Jeffrey writes:

Broadening [the definition of mutual US-Pak trust] will mean a holistic approach to Pakistan, acknowledging that Taliban militancy on the border with Afghanistan is not Pakistan’s most pressing concern even if it is the United States’. It will mean acknowledging Pakistan’s grievances with India.

Redefining the relationship will mean moving towards a workable resolution to Kashmir. Only then can Pakistan begin to be the partner the U.S. needs to confront al Qaeda and its allies, buttress Western efforts in Afghanistan, and to keep Kashmir itself from exploding.

In other words, Jeffrey wants Obama to solve a 63 year old problem as quickly as possible so that he can spend  the next two years trying to solve an 8 year old problem. Jeffrey’s ideas on resolving Kashmir confront the same cul-de-sac as other such prescriptions — there is no mention of just how Obama or anyone else can go about “resolving” Kashmir.

Mercifully, for every Jeffrey Stern there are the Lisa Curtises and Stephen Cohens who try to keep insanity at bay. The United States would do well not to muck around in Kashmir. Despite being impoverished and politically and economically stunted for decades after independence, India managed to stave off international pressure on entering into disadvantageous compromises on Kashmir or readjusting its borders along the LoC with Pakistan.

Today, given its economic and political leverage in the world, India acquiescing to such a compromise is even more unlikely. The United States will need to very carefully consider the negative repercussions of  any overt involvement in the dispute on the future of the Indo-US strategic partnership.

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Filed under: Af-Pak, Al Qaeda, America, Barack Obama, Foreign Policy, India, Kashmir, Line of Control, Pakistan, World, , , , , , , , , , , , ,

The Lashkar threat and soft targets

A society with low levels of security consciousness contributes to threat potentiality

The arrests of David Coleman Headley aka Daood Gilani and Tahawwur Hussain Rana by the FBI in Chicago last week have led to revelations of threats against India.  David Headley is a US citizen of Pakistani origin, while Rana is a Canadian citizen, again of Pakistani extraction.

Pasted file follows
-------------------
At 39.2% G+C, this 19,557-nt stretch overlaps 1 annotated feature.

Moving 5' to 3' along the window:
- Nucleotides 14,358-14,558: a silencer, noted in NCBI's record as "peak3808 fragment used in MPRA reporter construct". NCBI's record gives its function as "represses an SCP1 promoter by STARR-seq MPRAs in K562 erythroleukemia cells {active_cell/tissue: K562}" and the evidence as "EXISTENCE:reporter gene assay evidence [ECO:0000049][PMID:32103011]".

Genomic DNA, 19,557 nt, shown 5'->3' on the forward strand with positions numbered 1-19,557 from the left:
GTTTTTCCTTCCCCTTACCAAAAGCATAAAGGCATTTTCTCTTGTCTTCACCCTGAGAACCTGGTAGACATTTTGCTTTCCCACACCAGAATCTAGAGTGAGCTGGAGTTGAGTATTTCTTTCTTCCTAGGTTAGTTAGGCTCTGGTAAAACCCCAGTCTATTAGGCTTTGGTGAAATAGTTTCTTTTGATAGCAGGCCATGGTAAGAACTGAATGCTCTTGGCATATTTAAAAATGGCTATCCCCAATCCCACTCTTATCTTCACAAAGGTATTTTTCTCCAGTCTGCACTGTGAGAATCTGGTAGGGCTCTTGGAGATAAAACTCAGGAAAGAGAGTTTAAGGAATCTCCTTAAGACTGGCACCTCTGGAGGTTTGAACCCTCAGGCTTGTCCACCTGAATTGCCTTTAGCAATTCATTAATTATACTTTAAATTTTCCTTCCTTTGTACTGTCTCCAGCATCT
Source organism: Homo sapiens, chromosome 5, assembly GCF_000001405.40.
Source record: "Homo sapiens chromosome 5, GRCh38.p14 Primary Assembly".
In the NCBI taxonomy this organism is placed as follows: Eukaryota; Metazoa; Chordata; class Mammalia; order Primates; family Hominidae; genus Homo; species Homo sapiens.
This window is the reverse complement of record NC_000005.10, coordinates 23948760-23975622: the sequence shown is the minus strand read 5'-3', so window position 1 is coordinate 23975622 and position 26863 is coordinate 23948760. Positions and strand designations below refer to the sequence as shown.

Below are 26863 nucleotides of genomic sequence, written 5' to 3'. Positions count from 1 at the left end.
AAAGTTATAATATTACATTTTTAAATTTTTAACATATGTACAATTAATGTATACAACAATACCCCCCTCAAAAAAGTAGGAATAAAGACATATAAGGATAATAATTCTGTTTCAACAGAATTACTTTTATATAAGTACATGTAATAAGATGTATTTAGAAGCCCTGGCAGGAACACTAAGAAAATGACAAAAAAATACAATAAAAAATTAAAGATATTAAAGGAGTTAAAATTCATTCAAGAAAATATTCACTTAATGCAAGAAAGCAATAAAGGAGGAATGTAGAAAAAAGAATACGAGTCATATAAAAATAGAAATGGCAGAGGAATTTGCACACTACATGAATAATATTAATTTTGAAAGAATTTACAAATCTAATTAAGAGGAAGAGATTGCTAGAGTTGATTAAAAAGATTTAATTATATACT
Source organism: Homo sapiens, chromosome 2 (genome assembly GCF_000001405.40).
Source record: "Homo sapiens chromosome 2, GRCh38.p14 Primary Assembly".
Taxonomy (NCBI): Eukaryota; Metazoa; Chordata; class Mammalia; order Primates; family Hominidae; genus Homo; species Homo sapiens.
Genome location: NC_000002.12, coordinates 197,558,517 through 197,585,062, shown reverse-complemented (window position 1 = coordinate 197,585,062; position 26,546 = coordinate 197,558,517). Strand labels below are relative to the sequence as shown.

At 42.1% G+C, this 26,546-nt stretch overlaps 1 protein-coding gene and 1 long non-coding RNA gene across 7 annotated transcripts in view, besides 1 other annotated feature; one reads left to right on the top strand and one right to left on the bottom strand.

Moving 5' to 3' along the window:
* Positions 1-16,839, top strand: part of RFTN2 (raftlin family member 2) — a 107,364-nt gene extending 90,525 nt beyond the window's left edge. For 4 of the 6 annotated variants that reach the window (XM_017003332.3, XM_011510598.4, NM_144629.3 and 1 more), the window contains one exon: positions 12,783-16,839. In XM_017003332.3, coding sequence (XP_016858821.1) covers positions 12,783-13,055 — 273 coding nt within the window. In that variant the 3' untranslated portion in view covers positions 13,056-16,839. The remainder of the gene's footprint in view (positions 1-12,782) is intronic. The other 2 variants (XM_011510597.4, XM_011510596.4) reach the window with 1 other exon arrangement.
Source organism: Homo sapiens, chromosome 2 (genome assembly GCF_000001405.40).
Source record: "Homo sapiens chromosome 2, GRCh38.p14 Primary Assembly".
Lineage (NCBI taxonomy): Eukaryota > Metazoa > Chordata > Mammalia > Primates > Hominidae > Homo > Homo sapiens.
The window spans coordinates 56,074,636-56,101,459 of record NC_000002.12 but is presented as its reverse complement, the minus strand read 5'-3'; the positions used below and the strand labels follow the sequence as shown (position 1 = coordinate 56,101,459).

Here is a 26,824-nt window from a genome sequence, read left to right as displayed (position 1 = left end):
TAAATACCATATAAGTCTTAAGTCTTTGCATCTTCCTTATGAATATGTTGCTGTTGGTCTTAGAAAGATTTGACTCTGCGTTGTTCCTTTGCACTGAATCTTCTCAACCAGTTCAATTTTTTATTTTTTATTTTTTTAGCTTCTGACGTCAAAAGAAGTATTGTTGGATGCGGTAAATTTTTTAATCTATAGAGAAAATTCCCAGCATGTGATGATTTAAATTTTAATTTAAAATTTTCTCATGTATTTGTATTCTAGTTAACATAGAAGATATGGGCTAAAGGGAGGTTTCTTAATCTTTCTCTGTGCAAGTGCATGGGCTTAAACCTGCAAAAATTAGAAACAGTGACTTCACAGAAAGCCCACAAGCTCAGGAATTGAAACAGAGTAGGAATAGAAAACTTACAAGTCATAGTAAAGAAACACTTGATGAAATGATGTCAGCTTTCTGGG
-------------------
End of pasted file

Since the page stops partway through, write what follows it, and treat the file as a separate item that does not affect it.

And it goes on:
Both LeT operatives were arrested after an email exchange between Headley and an unnamed senior operative in which Headley suggested traveling to India, possibly either for recon or actual action. There is speculation that this unnamed operative is Pakistani SSG turned senior al-Qaeda operative Illyas Kashmiri.

The interrogations, in which both the IB and RAW participated, have brought to light specific threats against the National Defence College, New Delhi, two boarding schools in North India and a few five-star hotels.  According to Rediff‘s report:

Two leading boarding schools located in prominent hill stations in a north Indian state and a few five star hotels in popular tourist spots are targets of Pakistan-based terror outfit Lashkar-e-Tayiba, a senior Home Ministry official said on Wednesday. According to intelligence inputs, the terrorist group was planning to attack the two schools and the hotels, which are regularly frequented by foreign tourists, he said.

The information came in the wake of reports that David Coleman Headley and Tahawwur Hussain Rana, arrested by the Federal Bureau of Investigation in the US for plotting a major terror attack in India at the behest of LeT, have revealed that they were also planning to attack the National Defence College in New Delhi.

The official said the intelligence agencies gathered information about the possibility of LeT attacks a few weeks ago and forwarded it to the concerned state governments for providing adequate security at the schools and the hotels.